Referral to emergency

If any of the following are present or suspected, please refer the patient to the emergency department (via ambulance if necessary) or seek emergent medical advice if in a remote region.

  • acute painful enlargement of a Bartholin’s gland/cyst
  • acute trauma including:
    • vulva/vaginal lacerations
    • haematoma and/or
    • penetrating or injuries
    • straddle injuries
  • Bartholin’s abscess

Please contact the gynaecology on-call registrar to discuss your concerns prior to referral.

For clinical advice, please telephone the relevant metropolitan Local Health Network switchboard and ask to speak to the relevant specialty service.

Women's and Children's Health Network


  • concerns of ‘childhood non-accidental injury’ – refer to Child Protection Services for further information
  • vulval disorders without trial of first-line treatment

Triage categories

Category 1 (appointment clinically indicated within 30 days)

  • unexplained vulval lump/ulceration/bleeding
  • immunosuppressed person with vulval lesion

Category 2 (appointment clinically indicated within 90 days)

  • nil

Category 3 (appointment clinically indicated within 365 days)

  • vulvovaginitis with failed first-line treatment
  • recurrent vulval infections
  • suspected vulval dystrophy
  • vulval dermatoses, including lichen sclerosus

For more on outpatient referrals, see the general referral information.

All referrals for people less than 16 years of age, or those less than 18 years with intellectual disabilities, complex medical conditions, primary amenorrhea, pubertal delay, or Mullerian anomalies are to be sent to Women’s and Children’s Hospital (WCH).

Central Adelaide Local Health Network only accept referrals for people greater than 18 years of age.

Due to limitations in infrastructure and resources, the WCH cannot accommodate referrals for individuals with a body mass index (BMI) equal to or greater than 45, as well as individuals over the age of 69 years of age.

Essential referral information

Completion required before first appointment to ensure patients are ready for care. Please indicate in the referral if the patient is unable to access mandatory tests or investigations as they incur a cost or are unavailable locally.

  • identifies as Aboriginal and/or Torres Strait Islander
  • identify within your referral if you feel your patient is from a vulnerable population, under guardianship/out-of-home care arrangements and/or requires a third party to receive correspondence on their behalf
  • interpreter requirements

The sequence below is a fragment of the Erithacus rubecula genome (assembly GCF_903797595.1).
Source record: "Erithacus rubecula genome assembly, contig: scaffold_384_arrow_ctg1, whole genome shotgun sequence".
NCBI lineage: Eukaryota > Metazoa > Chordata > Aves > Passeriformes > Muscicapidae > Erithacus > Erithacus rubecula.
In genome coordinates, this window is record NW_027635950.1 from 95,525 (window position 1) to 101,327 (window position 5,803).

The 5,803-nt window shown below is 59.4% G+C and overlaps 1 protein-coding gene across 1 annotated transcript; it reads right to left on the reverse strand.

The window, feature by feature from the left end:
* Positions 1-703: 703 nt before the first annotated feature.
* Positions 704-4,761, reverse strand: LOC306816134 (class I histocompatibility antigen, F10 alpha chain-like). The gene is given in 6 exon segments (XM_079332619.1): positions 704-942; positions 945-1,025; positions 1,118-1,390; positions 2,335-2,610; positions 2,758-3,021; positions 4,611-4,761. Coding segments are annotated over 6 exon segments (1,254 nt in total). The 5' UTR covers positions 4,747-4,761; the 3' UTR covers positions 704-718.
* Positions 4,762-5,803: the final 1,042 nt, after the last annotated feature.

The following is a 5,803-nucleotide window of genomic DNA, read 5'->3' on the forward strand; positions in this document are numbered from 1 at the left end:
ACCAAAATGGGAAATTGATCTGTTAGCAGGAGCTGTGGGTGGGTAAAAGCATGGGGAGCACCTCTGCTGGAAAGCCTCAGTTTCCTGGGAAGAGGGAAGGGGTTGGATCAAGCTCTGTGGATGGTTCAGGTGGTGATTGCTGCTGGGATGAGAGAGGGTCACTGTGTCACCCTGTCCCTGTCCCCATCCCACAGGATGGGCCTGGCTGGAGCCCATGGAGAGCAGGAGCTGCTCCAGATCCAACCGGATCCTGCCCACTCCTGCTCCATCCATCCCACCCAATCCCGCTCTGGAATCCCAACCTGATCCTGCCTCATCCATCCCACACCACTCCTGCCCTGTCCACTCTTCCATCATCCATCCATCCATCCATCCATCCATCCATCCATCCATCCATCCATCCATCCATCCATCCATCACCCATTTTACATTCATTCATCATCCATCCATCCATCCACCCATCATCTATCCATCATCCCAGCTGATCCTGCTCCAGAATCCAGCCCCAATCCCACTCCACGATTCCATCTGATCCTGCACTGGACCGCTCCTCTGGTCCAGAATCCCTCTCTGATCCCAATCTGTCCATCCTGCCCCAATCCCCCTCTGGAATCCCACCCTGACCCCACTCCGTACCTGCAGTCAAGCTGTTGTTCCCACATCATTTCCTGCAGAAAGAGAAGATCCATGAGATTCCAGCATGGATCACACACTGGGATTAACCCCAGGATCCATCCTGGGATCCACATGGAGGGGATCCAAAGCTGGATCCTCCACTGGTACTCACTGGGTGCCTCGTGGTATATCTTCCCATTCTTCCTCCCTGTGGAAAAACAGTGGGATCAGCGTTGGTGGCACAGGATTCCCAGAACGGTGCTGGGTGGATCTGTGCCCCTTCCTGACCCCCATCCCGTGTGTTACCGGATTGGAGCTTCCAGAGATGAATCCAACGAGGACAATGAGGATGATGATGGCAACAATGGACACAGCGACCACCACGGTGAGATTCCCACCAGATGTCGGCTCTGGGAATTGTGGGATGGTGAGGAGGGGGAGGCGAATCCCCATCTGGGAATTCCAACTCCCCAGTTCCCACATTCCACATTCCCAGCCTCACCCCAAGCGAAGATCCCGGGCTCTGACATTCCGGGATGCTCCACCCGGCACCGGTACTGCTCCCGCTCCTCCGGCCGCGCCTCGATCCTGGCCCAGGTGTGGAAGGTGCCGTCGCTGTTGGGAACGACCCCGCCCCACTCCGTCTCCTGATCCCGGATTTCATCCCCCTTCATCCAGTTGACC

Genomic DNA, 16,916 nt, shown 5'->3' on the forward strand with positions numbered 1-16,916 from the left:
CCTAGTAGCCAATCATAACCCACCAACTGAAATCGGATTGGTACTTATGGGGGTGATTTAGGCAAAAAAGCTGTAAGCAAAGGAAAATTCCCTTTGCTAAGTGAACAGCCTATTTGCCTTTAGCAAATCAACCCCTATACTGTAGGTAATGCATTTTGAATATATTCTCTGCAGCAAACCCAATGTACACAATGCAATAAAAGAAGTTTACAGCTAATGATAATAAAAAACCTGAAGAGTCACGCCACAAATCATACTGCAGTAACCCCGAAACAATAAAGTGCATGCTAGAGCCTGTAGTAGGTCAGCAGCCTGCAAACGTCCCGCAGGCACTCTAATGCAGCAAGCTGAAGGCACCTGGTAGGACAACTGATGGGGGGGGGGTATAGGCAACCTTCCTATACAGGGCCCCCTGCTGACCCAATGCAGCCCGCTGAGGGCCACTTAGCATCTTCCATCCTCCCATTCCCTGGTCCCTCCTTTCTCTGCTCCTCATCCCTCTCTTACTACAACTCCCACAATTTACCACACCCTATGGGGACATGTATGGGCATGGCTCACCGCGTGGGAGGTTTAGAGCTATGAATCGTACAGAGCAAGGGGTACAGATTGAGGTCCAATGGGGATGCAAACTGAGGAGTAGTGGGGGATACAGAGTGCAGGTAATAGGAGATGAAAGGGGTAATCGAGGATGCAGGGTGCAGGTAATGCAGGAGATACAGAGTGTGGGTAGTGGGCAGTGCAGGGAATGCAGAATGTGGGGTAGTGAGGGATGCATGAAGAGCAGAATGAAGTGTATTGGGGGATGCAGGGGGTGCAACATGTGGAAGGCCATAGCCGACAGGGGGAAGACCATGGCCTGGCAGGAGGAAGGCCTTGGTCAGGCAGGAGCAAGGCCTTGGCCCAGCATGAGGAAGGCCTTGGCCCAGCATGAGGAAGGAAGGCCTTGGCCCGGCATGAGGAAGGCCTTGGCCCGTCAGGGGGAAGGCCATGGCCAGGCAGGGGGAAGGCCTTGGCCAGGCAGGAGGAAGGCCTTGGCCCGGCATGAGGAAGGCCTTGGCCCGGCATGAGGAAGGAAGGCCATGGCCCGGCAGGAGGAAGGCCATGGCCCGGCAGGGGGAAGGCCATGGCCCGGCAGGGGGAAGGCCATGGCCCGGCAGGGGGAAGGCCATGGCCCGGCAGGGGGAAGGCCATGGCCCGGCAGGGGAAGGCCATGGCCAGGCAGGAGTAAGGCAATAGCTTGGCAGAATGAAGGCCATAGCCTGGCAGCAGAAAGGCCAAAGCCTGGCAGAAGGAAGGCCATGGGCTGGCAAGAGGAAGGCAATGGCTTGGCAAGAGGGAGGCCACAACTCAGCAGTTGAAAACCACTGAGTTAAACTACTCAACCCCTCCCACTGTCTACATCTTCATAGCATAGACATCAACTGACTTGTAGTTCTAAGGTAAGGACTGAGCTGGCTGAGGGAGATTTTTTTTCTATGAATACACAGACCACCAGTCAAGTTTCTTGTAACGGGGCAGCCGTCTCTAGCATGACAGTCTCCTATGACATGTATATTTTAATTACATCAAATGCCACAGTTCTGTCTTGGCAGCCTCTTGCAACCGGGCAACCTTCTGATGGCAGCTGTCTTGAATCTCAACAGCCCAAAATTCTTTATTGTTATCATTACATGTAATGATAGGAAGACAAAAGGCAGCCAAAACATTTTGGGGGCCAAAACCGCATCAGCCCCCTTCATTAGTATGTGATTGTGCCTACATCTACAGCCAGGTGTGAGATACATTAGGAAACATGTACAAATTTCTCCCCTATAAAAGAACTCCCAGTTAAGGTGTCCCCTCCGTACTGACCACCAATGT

• past medical/surgical/psychosocial history
  • current medications and allergies
  • onset, duration and course of presenting symptoms:
    • pain
    • swelling
    • pruritus
    • localised lesions, pigmented or non-pigmented lesions
    • vaginal discharge
    • trauma where appropriate
    • medical management to date
  • external vulval examination findings

Sexually active people

Complete a sexually transmitted infection screen, including:

  • human immunodeficiency virus and syphilis serology
  • chlamydia and gonorrhoea which requires:
    • endocervical swab for culture and
    • endocervical polymerase chain reaction (PCR) swab or urine sample

vulval ulceration present

  • wound swab (microscopy, culture and sensitivity)
  • PCR screen for herpes simplex virus and varicella-zoster virus
  • exotic travel history including location, date and length of stay

vulval dermatitis present

  • allergy skin testing results
  • fungal swab if suspicion of candidiasis

Clinical management advice

Vulvovaginitis in paediatric cases is commonly caused by irritants such as bubble baths, infections, worms, or dermatological conditions. Yeast infections are rare before the onset of menstruation. In most cases, these disorders can be effectively managed with first-line therapies provided by a general practitioner.

Lichen Sclerosus (LS) often begins with subtle symptoms, making it challenging to diagnose in its early stages. The most common symptom observed in children with LS is intense itching, which may lead to discomfort and difficulty with daily activities. Children may also experience pain or discomfort while urinating or having bowel movements.

It is important to note that relying solely on antibiotics may not result in complete resolution of Bartholin's cysts, particularly when they are large or recurring. Surgical marsupialisation, a procedure to drain the cyst and prevent future recurrences, may be necessary. Therefore, it is recommended to seek medical advice for accurate diagnosis and treatment.

It is important to consider the possibility of sexual abuse in girls presenting with vulval disorders. Please be aware that any concerns of childhood non-accidental injury should be reported and investigated by Child Protection Services.

Clinical resources

Consumer resources